Out of all of my mother’s wonderful dishes, the one I long for most in this present moment is stuffed grape leaves. While living in Europe, I have had more time to reflect on my family history. My great-grandmother Stella was a caring Romanian woman with Northern Greek ancestry who taught my mother how to make stuffed grape leaves, or dolmades, and for that I am very thankful. Every time my mother cooked this dish for my family growing up, she would recall her grandmother’s detailed instructions and serve it to us with love. Having learned this recipe from my mother, I hope to pass this culinary treasure on to my own family in the future. Stuffed grape leaves cannot be forgotten; they must be enjoyed by future generations.
Dolmades embody a pop of multiple flavors that fuse together to make a wonderfully hearty dish. Lying within the grape leaves is a ground beef, onion, and rice mixture that is seasoned with dill and parsley, sporting an herbaceous kick and soft texture. The meat flavor does not stand alone, though, as the tender grape leaves provide a sharp note of acidity. Sold in a vinegar brine, the tangy grape leaves are complemented well by the citrusy and grassy dill in the filling. Tying the dish together is a smooth lemon yogurt sauce that enhances the acidity of the grape leaves, making every bite fresh and captivating. Wrapped individually with much patience, stuffed grape leaves are a savory and zesty delicacy that I never fail to enjoy.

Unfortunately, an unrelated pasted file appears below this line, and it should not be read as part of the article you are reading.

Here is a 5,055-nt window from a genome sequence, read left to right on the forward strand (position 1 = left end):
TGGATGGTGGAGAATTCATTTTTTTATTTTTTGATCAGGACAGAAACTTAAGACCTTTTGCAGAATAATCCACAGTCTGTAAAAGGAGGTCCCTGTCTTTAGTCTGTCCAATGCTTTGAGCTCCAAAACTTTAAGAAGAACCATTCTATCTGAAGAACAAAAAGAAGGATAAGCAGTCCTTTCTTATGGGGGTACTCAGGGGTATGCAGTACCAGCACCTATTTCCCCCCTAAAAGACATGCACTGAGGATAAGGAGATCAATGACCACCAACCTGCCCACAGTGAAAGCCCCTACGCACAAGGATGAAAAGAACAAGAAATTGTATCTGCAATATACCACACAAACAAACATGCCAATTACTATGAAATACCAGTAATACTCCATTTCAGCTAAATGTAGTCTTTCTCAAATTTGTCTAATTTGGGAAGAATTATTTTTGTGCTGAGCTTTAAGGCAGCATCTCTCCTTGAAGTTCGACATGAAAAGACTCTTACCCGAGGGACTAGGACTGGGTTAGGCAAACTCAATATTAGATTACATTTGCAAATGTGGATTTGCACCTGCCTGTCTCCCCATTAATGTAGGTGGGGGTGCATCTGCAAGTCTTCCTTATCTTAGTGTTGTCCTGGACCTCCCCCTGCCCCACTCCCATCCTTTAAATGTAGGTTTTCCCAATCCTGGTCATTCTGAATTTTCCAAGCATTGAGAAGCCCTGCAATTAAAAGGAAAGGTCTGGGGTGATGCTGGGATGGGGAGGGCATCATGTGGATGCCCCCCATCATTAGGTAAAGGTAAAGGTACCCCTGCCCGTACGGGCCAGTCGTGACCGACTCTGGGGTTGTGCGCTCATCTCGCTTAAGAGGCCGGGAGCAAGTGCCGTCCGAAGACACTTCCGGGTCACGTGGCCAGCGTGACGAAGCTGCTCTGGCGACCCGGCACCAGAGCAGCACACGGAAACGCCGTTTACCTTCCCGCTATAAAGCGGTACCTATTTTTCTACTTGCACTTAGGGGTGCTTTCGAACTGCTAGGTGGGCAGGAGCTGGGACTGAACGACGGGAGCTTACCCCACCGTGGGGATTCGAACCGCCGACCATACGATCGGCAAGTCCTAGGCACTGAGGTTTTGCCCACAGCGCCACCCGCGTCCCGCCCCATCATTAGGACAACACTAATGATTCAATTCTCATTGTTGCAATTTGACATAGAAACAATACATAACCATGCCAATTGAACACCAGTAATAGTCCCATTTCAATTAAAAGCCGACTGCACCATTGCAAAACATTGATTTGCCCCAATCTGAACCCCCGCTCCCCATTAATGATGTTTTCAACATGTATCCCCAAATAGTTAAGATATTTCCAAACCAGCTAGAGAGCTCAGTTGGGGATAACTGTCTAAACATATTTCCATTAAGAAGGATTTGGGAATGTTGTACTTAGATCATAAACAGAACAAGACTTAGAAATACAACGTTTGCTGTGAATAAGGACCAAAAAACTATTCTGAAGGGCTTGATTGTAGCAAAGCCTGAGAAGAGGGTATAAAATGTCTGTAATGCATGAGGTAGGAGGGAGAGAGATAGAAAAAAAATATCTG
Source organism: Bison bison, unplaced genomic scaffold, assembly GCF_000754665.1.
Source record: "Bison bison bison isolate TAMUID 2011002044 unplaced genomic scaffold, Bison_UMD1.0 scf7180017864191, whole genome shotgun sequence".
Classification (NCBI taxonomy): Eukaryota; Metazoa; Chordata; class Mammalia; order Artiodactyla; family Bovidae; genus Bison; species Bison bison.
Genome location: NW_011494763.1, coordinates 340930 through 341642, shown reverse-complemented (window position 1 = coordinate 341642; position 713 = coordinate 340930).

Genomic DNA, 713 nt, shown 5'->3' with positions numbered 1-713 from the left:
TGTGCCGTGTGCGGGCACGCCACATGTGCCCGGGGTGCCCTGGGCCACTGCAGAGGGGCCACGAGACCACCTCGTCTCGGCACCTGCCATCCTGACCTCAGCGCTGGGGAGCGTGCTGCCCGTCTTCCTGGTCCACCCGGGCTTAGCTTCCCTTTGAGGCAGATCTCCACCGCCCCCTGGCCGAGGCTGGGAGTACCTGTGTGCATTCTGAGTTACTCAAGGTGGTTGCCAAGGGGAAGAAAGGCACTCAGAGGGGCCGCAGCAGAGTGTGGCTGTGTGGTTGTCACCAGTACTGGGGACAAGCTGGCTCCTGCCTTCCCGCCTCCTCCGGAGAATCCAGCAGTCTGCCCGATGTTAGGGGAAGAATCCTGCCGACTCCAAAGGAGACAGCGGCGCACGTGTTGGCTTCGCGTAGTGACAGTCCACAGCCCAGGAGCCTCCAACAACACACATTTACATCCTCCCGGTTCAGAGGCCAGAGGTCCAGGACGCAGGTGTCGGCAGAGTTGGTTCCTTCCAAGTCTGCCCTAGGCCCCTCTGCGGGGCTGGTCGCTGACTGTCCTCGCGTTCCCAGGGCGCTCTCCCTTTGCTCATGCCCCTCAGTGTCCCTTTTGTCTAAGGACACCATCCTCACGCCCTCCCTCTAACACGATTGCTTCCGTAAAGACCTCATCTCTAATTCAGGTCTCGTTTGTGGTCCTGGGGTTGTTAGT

Gazing into a pot of steaming, dark green stuffed grape leaves makes me feel connected to my great-grandmother Stella. Although I met her when I was a baby, she unfortunately passed away when I was very young, so I do not hold vivid memories of spending time with her. This saddens me, but the phenomena of legacy brings me comfort. My mother deeply resembles Stella in both appearance and generosity. My great-grandmother expressed love and affection through cooking for her family, just like my mother does. From what I have been told, it was always a priority of hers to ensure that her husband, children, and grandchildren were well fed and genuinely enjoying whatever they were eating. Holidays and celebrations were opportunities for her to prepare a variety of dishes and express her talents in the kitchen. I often see my mother reflect this behavior, since she herself views food as a creative outlet.
As I think about my Greek roots, I look forward to spending my Easter Break in Athens. I have never traveled to Greece before, and I cannot wait to immerse myself into its historical beauty. Walking through ruins of Ancient Greece will be surreal, but it will not be the first time I connect with part of my heritage. Eating stuffed grape leaves with my family reminds me of Stella’s ethnic background, and how she channeled it into her home cooking that touched the lives of so many. I wish my great grandmother were in my life right now, and I still get upset by the impossibility of this wish. But family traditions are more alive than one might think. They travel from one family to another, from one time period to the next, from one’s heart to another’s stomach in this case. Through my mother, I see Stella’s wisdom and generosity. The combination of tender rice, savory meat, acidic grape leaves, and vibrant lemon sauce transports me to a place I cannot easily define—or even see—but can certainly feel. Here, I am engulfed by the aromatic scent of stuffed grape leaves alongside my mother and my great-grandmother Stella, feeling safe and appreciated. This is a timeless memory.
Cover Photo Courtesy of deposit photos